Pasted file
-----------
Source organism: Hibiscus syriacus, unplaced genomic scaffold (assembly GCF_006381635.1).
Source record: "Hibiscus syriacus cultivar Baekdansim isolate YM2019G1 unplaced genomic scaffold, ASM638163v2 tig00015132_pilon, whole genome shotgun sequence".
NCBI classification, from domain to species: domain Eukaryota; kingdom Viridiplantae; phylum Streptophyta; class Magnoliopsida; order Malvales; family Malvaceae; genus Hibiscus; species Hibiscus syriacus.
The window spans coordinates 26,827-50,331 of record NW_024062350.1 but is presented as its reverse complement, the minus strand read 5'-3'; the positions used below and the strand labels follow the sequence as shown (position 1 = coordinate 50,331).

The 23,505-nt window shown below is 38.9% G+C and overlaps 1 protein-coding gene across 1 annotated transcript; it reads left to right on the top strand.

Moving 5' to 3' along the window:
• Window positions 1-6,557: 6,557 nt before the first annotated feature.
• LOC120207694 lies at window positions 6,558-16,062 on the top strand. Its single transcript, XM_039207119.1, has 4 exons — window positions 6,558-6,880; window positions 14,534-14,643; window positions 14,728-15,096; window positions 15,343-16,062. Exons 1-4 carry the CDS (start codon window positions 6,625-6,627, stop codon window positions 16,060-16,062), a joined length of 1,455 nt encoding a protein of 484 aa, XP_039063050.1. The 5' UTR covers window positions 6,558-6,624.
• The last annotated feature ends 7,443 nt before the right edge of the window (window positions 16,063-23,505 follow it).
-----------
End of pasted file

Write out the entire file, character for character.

Source organism: Hibiscus syriacus, unplaced genomic scaffold (assembly GCF_006381635.1).
Source record: "Hibiscus syriacus cultivar Baekdansim isolate YM2019G1 unplaced genomic scaffold, ASM638163v2 tig00015132_pilon, whole genome shotgun sequence".
NCBI classification, from domain to species: domain Eukaryota; kingdom Viridiplantae; phylum Streptophyta; class Magnoliopsida; order Malvales; family Malvaceae; genus Hibiscus; species Hibiscus syriacus.
The window spans coordinates 26,827-50,331 of record NW_024062350.1 but is presented as its reverse complement, the minus strand read 5'-3'; the positions used below and the strand labels follow the sequence as shown (position 1 = coordinate 50,331).

The 23,505-nt window shown below is 38.9% G+C and overlaps 1 protein-coding gene across 1 annotated transcript; it reads left to right on the top strand.

Moving 5' to 3' along the window:
• Window positions 1-6,557: 6,557 nt before the first annotated feature.
• LOC120207694 lies at window positions 6,558-16,062 on the top strand. Its single transcript, XM_039207119.1, has 4 exons — window positions 6,558-6,880; window positions 14,534-14,643; window positions 14,728-15,096; window positions 15,343-16,062. Exons 1-4 carry the CDS (start codon window positions 6,625-6,627, stop codon window positions 16,060-16,062), a joined length of 1,455 nt encoding a protein of 484 aa, XP_039063050.1. The 5' UTR covers window positions 6,558-6,624.
• The last annotated feature ends 7,443 nt before the right edge of the window (window positions 16,063-23,505 follow it).